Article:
Hurling and camogie

Championship win would be dream come true admits Rossa skipper Stephen Beatty

Rossa captain Stephen Beatty is looking forward to Sunday's Antrim SHC final showdown with county kingpins Dunloy. Picture by Hugh Russell
Neil Loughran

IT has been 17 years since O'Donovan Rossa last captured Antrim hurling's top prize and captain Stephen Beatty says it will be the stuff of dreams if he gets to lift the Volunteer Cup on Sunday.

The west Belfast outfit have been away from final day since that win back in 2004, but this weekend they will return when taking on defending champions Dunloy who are bidding for three-in-a-row and fourth title in five years.

The Cuchullains are the undoubted kingpins of Antrim hurling at present but Rossa go into the decider off the back of four-straight wins in this year's competition, including a group stage victory at Loughgiel before pipping Cushendall in a thrilling semi-final.

There is no doubt the challenge will be greater again against Dunloy and while Beatty has huge admiration for their opponents, there is a game to be won and the men in blue and gold will be there to upset the odds.

"I respect Dunloy so much," he said.

"They aren't going for three-in-row by fluke, they are a serious hurling outfit and I actually enjoy watching them, but come Sunday, all that goes out the window. We are there and we're going to try to put it up to them and hopefully it goes our way.

"If I am the one who lifts that trophy, it will be something that sticks with me for the rest of my life. Just to captain the team into this final is a seriously proud moment for me and my family."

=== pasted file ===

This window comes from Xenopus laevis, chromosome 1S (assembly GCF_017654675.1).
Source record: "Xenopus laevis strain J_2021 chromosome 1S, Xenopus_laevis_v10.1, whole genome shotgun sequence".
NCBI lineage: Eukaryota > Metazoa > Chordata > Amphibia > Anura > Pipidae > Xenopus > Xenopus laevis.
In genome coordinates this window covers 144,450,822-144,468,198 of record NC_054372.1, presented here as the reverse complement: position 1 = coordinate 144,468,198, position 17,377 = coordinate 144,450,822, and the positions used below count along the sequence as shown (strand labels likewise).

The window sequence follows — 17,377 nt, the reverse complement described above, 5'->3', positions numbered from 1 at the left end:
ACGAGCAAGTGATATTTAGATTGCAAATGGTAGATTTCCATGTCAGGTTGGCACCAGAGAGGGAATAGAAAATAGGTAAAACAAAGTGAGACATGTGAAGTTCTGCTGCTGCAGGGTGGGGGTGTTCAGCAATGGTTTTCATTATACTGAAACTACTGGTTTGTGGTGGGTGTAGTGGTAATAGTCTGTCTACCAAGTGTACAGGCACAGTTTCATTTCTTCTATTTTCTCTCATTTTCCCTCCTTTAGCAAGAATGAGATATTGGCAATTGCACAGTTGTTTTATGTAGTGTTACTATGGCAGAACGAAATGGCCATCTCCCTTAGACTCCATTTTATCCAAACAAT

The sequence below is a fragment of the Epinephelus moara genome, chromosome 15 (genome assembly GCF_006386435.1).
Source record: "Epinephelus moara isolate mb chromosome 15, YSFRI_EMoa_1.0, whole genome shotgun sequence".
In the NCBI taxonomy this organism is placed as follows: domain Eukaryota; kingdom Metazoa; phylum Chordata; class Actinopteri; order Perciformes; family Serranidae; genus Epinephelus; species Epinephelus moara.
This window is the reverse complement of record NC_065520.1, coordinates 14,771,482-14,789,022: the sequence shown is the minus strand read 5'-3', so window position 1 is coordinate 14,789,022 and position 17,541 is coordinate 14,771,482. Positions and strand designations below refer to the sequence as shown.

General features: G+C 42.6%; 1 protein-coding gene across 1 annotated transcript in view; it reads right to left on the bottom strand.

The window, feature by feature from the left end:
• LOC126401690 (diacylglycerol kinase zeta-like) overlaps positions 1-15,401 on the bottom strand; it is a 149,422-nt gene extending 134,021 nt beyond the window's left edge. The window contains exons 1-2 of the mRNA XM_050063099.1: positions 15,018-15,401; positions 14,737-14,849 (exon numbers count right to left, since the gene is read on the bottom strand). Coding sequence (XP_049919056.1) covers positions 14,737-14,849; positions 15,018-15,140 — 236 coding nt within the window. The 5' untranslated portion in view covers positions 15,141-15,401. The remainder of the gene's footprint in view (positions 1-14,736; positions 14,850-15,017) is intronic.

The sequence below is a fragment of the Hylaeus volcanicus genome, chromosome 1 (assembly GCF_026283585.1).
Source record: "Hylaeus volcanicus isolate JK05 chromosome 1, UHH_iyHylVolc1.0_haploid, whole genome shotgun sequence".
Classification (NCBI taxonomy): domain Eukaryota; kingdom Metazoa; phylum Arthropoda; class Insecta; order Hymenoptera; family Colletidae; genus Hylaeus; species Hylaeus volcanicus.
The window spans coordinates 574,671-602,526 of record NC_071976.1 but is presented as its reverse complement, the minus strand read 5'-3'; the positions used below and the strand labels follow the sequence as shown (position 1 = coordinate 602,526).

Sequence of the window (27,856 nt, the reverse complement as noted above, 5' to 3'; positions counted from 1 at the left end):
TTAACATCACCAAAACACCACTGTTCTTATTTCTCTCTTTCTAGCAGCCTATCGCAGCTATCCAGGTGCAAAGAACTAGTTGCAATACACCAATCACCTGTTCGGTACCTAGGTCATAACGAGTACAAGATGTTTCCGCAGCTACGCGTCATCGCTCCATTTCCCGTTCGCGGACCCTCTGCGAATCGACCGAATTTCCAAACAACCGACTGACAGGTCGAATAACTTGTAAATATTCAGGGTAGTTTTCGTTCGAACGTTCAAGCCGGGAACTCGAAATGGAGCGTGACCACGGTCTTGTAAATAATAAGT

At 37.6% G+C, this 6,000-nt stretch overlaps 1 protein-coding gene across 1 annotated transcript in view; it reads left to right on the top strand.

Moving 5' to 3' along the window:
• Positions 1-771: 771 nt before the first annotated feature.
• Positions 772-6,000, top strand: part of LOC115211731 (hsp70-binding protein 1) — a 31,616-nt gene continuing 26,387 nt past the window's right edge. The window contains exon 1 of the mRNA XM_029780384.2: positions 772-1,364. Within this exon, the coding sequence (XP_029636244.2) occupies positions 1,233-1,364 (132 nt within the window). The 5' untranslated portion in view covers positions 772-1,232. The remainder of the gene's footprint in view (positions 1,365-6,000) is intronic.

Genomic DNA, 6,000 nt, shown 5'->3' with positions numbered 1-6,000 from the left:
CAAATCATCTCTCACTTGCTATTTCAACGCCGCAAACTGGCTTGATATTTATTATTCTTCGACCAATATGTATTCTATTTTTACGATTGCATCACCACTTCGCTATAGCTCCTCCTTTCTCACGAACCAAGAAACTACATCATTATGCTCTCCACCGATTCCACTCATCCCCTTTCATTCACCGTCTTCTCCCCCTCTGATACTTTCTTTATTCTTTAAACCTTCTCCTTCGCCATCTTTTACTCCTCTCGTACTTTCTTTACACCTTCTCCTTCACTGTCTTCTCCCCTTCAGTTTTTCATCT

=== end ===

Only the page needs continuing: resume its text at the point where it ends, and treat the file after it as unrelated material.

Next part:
The dual star is one of many Rossa players who were part of the team that claimed the All-Ireland Intermediate title in 2015, so there is big game experience throughout their ranks.

Still, that victory against Kilburn Gaels at Croke Park was supposed to be the spark that ignited an immediate challenge back at senior level, but it didn't work out that way.

It has taken hard graft and over the past three years under the management team headed by Colly Murphy, Rossa gradually turned a corner.

"You would think we are on a six-year programme, but it's just the way it happened," said Beatty.

"From 2004, we had disappeared from competing in the senior championship - 2015 was a good stepping stone at intermediate because we knew we had to drop down.

"I keep saying it, but it's just the hard work paying off with all the buy-in we are getting. I think if you look back at that team, there is something like 13 still on the panel now."

Late in the semi-final against Cushendall, it appeared Rossa would not be there as from what looked like a winning position at five points up heading into the home straight, the Ruairis rallied to get level and then Paddy McGill lashed home a goal that seemingly had broken Rossa hearts once again.

However, the Shaws Road outfit stuck to the task and it was they who would find the dramatic winner with Dara Rocks blasting to the net to send them into the final.

Learning from past defeats, including last year's stoppage time heartbreak in the semi-final against Dunloy, has been invaluable and Beatty believes that growth as a team has brought them back to where they want to be.

"I remember being heartbroken last year when Dunloy scored that [winning] point and heartbroken when Paddy McGill scored that goal as I was thinking 'this is happening to us again'.

"But at the same time, I turned my back and ran as I thought 'this isn't us' and had a feeling we were going to sneak it. That shows the maturity of the panel as in the past we may have thought 'this isn't for us' but now we are stepping up and fingers crossed we can get it done on Sunday."

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Hurling and camogie